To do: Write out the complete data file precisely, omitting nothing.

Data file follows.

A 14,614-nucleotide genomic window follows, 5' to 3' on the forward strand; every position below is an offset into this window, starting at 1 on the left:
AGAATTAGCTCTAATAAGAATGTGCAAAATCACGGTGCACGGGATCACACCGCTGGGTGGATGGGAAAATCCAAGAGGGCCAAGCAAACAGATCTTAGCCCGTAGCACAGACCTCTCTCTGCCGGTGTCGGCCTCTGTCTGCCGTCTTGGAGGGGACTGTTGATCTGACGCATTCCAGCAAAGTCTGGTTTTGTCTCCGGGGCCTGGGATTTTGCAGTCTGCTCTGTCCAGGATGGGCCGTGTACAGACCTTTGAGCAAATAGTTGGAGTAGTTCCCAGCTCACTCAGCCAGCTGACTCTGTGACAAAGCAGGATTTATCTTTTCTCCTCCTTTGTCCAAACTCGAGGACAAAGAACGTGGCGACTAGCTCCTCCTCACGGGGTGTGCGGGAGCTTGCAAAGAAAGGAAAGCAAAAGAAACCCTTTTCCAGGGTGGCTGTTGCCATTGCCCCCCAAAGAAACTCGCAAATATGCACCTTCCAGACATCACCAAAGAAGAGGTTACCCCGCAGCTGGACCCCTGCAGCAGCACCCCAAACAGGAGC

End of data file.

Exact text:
A 14,614-nucleotide genomic window follows, 5' to 3' on the forward strand; every position below is an offset into this window, starting at 1 on the left:
AGAATTAGCTCTAATAAGAATGTGCAAAATCACGGTGCACGGGATCACACCGCTGGGTGGATGGGAAAATCCAAGAGGGCCAAGCAAACAGATCTTAGCCCGTAGCACAGACCTCTCTCTGCCGGTGTCGGCCTCTGTCTGCCGTCTTGGAGGGGACTGTTGATCTGACGCATTCCAGCAAAGTCTGGTTTTGTCTCCGGGGCCTGGGATTTTGCAGTCTGCTCTGTCCAGGATGGGCCGTGTACAGACCTTTGAGCAAATAGTTGGAGTAGTTCCCAGCTCACTCAGCCAGCTGACTCTGTGACAAAGCAGGATTTATCTTTTCTCCTCCTTTGTCCAAACTCGAGGACAAAGAACGTGGCGACTAGCTCCTCCTCACGGGGTGTGCGGGAGCTTGCAAAGAAAGGAAAGCAAAAGAAACCCTTTTCCAGGGTGGCTGTTGCCATTGCCCCCCAAAGAAACTCGCAAATATGCACCTTCCAGACATCACCAAAGAAGAGGTTACCCCGCAGCTGGACCCCTGCAGCAGCACCCCAAACAGGAGC